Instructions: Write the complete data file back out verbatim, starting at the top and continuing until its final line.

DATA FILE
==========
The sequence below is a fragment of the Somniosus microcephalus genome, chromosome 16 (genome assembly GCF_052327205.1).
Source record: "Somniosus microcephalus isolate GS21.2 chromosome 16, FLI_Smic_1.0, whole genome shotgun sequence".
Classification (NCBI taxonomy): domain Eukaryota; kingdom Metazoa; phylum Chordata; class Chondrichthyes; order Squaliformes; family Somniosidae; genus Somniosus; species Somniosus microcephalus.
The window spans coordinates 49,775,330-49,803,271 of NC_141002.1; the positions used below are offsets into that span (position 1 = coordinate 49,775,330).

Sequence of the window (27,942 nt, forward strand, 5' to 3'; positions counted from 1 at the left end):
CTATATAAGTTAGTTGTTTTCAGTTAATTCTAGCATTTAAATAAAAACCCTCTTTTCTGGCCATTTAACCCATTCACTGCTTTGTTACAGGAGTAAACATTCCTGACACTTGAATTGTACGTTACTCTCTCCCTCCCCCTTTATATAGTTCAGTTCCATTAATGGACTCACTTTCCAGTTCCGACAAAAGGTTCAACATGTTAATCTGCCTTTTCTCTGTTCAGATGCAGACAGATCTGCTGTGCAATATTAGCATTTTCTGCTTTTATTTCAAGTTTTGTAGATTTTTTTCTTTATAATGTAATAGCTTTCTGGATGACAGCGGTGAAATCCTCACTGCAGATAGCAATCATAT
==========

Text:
The sequence below is a fragment of the Somniosus microcephalus genome, chromosome 16 (genome assembly GCF_052327205.1).
Source record: "Somniosus microcephalus isolate GS21.2 chromosome 16, FLI_Smic_1.0, whole genome shotgun sequence".
Classification (NCBI taxonomy): domain Eukaryota; kingdom Metazoa; phylum Chordata; class Chondrichthyes; order Squaliformes; family Somniosidae; genus Somniosus; species Somniosus microcephalus.
The window spans coordinates 49,775,330-49,803,271 of NC_141002.1; the positions used below are offsets into that span (position 1 = coordinate 49,775,330).

Sequence of the window (27,942 nt, forward strand, 5' to 3'; positions counted from 1 at the left end):
CTATATAAGTTAGTTGTTTTCAGTTAATTCTAGCATTTAAATAAAAACCCTCTTTTCTGGCCATTTAACCCATTCACTGCTTTGTTACAGGAGTAAACATTCCTGACACTTGAATTGTACGTTACTCTCTCCCTCCCCCTTTATATAGTTCAGTTCCATTAATGGACTCACTTTCCAGTTCCGACAAAAGGTTCAACATGTTAATCTGCCTTTTCTCTGTTCAGATGCAGACAGATCTGCTGTGCAATATTAGCATTTTCTGCTTTTATTTCAAGTTTTGTAGATTTTTTTCTTTATAATGTAATAGCTTTCTGGATGACAGCGGTGAAATCCTCACTGCAGATAGCAATCATAT